Calgary Flames 58 Days Until the Season Starts: #58 Steve Montador

SAN JOSE, CA - MAY 9: Ville Nieminen #24, Steve Montador #5 and Mike Commodore #2 of Calgary Flames celebrate winning Game one of the 2004 NHL Western Conference Finals against the San Jose Sharks. (Photo by Jed Jacobsohn/Getty Images)
SAN JOSE, CA - MAY 9: Ville Nieminen #24, Steve Montador #5 and Mike Commodore #2 of Calgary Flames celebrate winning Game one of the 2004 NHL Western Conference Finals against the San Jose Sharks. (Photo by Jed Jacobsohn/Getty Images) /

With 58 days left until the regular season starts up again, let’s take a look at a former Calgary Flames player with that number.

Since the start of August, we’re counting down the number of days left until the regular season starts up again! Everyday until the start of the season, we’ll be talking about a Calgary Flames player whose number correlates with how many days there are left.

Last time, we talked about Markus Granlund. All the players we’ve been looking at so far have still been active NHL players and most, except Granlund, are still within the Flames organization. Today, we’ll have a player who is not only not active anymore, but who unfortunately passed away two years ago at the young age of 35 years old.

With 58 days until the regular season, let’s look at #58 Steve Montador. (I know he wore a different number, but he did wear #58 at some point with the Flames).

Related Story: 60 Days Until the Season Starts: #60 Markus Granlund

Who is Steve Montador?

Name: Steven “The Matador” Montador

Birth place: Vancouver, BC, Canada

Position: D

Shoots: Right

Birthdate: 1979-12-21

Date of death: 2015-02-15

Height: 6’0” / 183 cm

Weight: 95 kg / 210 lbs

Drafted by: Undrafted

Stats with all his NHL teams, regular season:

Going undrafted, Montador got his shot with the NHL when the Calgary Flames signed him on a PTO in 2000. He spent most of his career with the Flames farm-team when he finally got a chance with the big guys late in 2001. He got his first NHL point in his first NHL game on November 23rd, 2001 against the Buffalo Sabres.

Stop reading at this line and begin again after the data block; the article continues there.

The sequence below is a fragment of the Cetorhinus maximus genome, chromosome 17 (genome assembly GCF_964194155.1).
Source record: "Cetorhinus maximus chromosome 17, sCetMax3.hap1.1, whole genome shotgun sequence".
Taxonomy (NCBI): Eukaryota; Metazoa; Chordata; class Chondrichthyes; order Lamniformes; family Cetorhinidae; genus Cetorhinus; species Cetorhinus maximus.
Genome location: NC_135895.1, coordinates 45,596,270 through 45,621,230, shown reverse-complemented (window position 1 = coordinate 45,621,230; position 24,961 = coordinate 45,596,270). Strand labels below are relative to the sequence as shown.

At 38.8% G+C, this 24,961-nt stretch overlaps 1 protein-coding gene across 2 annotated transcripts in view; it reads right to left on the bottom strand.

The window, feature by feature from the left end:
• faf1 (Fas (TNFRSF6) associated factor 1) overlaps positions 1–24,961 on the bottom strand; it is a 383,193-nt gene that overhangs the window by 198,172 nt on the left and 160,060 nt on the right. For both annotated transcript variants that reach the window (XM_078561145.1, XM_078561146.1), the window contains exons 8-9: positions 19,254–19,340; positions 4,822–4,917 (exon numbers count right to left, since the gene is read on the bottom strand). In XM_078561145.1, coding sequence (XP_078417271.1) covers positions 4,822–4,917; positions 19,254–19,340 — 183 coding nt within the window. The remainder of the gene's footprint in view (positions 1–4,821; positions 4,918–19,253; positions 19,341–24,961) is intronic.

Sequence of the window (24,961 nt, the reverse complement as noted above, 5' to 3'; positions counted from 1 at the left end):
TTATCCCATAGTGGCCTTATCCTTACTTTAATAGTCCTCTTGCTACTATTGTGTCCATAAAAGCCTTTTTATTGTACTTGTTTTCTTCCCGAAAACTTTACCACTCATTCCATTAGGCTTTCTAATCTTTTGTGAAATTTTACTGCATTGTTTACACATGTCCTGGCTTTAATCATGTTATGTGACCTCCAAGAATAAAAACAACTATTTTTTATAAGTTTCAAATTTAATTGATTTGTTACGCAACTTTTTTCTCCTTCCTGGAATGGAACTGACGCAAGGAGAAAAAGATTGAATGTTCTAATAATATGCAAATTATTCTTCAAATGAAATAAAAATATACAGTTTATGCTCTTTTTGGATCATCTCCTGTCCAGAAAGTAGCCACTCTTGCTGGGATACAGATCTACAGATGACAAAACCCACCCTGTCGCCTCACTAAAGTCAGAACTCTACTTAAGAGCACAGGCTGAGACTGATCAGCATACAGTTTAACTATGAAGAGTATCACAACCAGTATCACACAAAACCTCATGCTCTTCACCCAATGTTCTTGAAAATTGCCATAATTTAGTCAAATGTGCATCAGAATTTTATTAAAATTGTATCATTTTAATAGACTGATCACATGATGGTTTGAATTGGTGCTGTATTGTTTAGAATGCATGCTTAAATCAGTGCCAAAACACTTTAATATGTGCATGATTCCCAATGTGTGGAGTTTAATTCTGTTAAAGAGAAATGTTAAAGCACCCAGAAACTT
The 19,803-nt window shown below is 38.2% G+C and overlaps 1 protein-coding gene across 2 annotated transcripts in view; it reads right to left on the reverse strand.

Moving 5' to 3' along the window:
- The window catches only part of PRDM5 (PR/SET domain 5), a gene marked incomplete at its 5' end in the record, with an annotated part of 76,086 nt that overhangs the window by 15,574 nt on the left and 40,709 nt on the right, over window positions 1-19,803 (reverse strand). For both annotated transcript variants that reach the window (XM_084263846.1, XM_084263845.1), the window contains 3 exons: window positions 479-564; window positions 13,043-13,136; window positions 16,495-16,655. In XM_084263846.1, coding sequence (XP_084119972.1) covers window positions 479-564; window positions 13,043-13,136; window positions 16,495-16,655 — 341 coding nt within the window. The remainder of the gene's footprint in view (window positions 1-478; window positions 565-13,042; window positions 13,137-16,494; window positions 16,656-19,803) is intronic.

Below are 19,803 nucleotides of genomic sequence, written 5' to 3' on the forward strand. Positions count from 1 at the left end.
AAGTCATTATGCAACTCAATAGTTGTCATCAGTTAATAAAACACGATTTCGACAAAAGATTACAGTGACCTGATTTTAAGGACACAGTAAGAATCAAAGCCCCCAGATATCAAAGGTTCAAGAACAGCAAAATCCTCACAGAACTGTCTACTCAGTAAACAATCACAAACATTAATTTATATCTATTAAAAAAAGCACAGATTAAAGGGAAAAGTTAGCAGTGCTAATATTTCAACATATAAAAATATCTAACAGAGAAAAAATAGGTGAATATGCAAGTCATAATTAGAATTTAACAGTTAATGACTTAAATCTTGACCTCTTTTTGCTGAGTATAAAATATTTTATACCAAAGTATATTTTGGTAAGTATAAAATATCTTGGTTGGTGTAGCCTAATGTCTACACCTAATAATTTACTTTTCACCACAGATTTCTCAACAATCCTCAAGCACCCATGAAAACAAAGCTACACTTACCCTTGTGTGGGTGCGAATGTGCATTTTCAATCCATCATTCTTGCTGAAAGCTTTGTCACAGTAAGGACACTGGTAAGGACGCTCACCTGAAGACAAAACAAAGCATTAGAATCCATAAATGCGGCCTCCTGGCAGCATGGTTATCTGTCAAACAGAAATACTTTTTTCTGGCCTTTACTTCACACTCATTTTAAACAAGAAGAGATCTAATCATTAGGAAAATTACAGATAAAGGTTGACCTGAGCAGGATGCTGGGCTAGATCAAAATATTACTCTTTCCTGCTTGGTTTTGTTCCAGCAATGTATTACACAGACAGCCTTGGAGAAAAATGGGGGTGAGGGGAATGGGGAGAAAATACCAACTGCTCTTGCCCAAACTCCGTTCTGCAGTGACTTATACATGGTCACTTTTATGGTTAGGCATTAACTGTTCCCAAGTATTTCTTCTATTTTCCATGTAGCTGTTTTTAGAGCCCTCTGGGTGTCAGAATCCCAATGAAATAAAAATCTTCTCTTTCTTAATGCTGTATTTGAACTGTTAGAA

In the 2003-2004 season, the infamous season that all Flames fans will remember, Montador was playing with the Flames full-time. But his main job was keeping the bench warm. He only played in 26 regular season games.

But with some injuries to two Flames defencemen, Montador got a full-time role with the team during the most important time of their season – their cup run. And he became an asset to the team during that playoff run.

Montador has played for six NHL teams, one European team, and one Croatian team. So safe to say that he’s had his fair share of teammates and home-ices. So much so that he’s suffered a history of concussions and decided to finally hang up his skates in 2014.

Calgary Flames
Calgary Flames /

Calgary Flames

Because of those concussions, it unfortunately led to Montador’s untimely death in February of 2015 when he was found dead in his home. I say untimely because just four days after his death, his son was born.

His death was caused by something called CTE – basically, it’s a brain condition which was caused from all the concussions he suffered in his career.

Via The Hockey News:

"The first time Chris Montador noticed a change in his brother was the Christmas of 2011 when he came home for a short visit while playing with the Chicago Blackhawks. That would be Steve Montador’s last NHL season and after shorts stints in the minors and the KHL, his career ended last season, in large part because of concussion problems.Chris Montador always knew his brother as an upbeat person with a positive outlook on life and someone who always looked for solutions. What he saw that Christmas was a completely different personality. “He wasn’t my brother,” Chris Montador told in an interview Thursday. “He was like a different person inside his body and it breaks my heart. It breaks my heart today. He wanted to be the same guy, but he just couldn’t.”“He just either stopped breathing or his heart went,” Chris Montador said. “With respect to his brain, I don’t know how many cylinders were working in there. And as the days have gone on, I think my brother knew he was going to pass away early. He never said that to me, but I just feel he kind of knew that. And as my dad said, he packed 70 years into 35.”"

Next: Valimaki Named Captain of Team Finland at WJC

It’s always tough to see athletes go so young, especially when they were a part of a team’s integral cup run. Hockey isn’t always everything, and unfortunately for the Matador, it was just that.